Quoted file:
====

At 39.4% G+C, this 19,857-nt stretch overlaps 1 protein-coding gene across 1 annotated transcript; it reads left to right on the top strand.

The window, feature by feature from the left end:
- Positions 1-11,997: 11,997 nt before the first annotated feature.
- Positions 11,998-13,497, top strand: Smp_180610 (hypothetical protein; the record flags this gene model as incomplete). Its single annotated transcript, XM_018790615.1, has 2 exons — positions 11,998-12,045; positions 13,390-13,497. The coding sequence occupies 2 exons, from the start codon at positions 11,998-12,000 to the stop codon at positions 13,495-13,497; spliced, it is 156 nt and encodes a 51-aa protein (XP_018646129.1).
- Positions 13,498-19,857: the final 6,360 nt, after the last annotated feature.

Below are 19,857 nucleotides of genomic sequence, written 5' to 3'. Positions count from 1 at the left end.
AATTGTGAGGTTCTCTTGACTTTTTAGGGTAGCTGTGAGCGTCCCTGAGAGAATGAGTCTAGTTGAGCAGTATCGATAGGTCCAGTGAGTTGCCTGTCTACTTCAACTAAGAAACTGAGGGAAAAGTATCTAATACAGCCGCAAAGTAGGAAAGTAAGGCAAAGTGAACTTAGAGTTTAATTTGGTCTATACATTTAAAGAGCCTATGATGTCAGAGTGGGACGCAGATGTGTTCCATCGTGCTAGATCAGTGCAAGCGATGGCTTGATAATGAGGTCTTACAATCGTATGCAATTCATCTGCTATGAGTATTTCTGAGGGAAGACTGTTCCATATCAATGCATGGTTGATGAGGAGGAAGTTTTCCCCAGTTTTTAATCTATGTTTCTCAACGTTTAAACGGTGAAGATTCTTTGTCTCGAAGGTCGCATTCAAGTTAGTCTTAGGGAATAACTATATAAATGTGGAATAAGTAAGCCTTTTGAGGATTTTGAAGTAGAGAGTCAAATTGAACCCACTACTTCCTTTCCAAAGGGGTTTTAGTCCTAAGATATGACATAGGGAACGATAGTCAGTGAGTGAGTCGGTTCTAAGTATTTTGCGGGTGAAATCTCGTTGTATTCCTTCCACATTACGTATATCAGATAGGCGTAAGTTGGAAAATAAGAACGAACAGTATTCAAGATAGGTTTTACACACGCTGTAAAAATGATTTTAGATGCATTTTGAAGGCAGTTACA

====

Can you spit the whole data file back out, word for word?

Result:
At 39.4% G+C, this 19,857-nt stretch overlaps 1 protein-coding gene across 1 annotated transcript; it reads left to right on the top strand.

The window, feature by feature from the left end:
- Positions 1-11,997: 11,997 nt before the first annotated feature.
- Positions 11,998-13,497, top strand: Smp_180610 (hypothetical protein; the record flags this gene model as incomplete). Its single annotated transcript, XM_018790615.1, has 2 exons — positions 11,998-12,045; positions 13,390-13,497. The coding sequence occupies 2 exons, from the start codon at positions 11,998-12,000 to the stop codon at positions 13,495-13,497; spliced, it is 156 nt and encodes a 51-aa protein (XP_018646129.1).
- Positions 13,498-19,857: the final 6,360 nt, after the last annotated feature.

Below are 19,857 nucleotides of genomic sequence, written 5' to 3'. Positions count from 1 at the left end.
AATTGTGAGGTTCTCTTGACTTTTTAGGGTAGCTGTGAGCGTCCCTGAGAGAATGAGTCTAGTTGAGCAGTATCGATAGGTCCAGTGAGTTGCCTGTCTACTTCAACTAAGAAACTGAGGGAAAAGTATCTAATACAGCCGCAAAGTAGGAAAGTAAGGCAAAGTGAACTTAGAGTTTAATTTGGTCTATACATTTAAAGAGCCTATGATGTCAGAGTGGGACGCAGATGTGTTCCATCGTGCTAGATCAGTGCAAGCGATGGCTTGATAATGAGGTCTTACAATCGTATGCAATTCATCTGCTATGAGTATTTCTGAGGGAAGACTGTTCCATATCAATGCATGGTTGATGAGGAGGAAGTTTTCCCCAGTTTTTAATCTATGTTTCTCAACGTTTAAACGGTGAAGATTCTTTGTCTCGAAGGTCGCATTCAAGTTAGTCTTAGGGAATAACTATATAAATGTGGAATAAGTAAGCCTTTTGAGGATTTTGAAGTAGAGAGTCAAATTGAACCCACTACTTCCTTTCCAAAGGGGTTTTAGTCCTAAGATATGACATAGGGAACGATAGTCAGTGAGTGAGTCGGTTCTAAGTATTTTGCGGGTGAAATCTCGTTGTATTCCTTCCACATTACGTATATCAGATAGGCGTAAGTTGGAAAATAAGAACGAACAGTATTCAAGATAGGTTTTACACACGCTGTAAAAATGATTTTAGATGCATTTTGAAGGCAGTTACA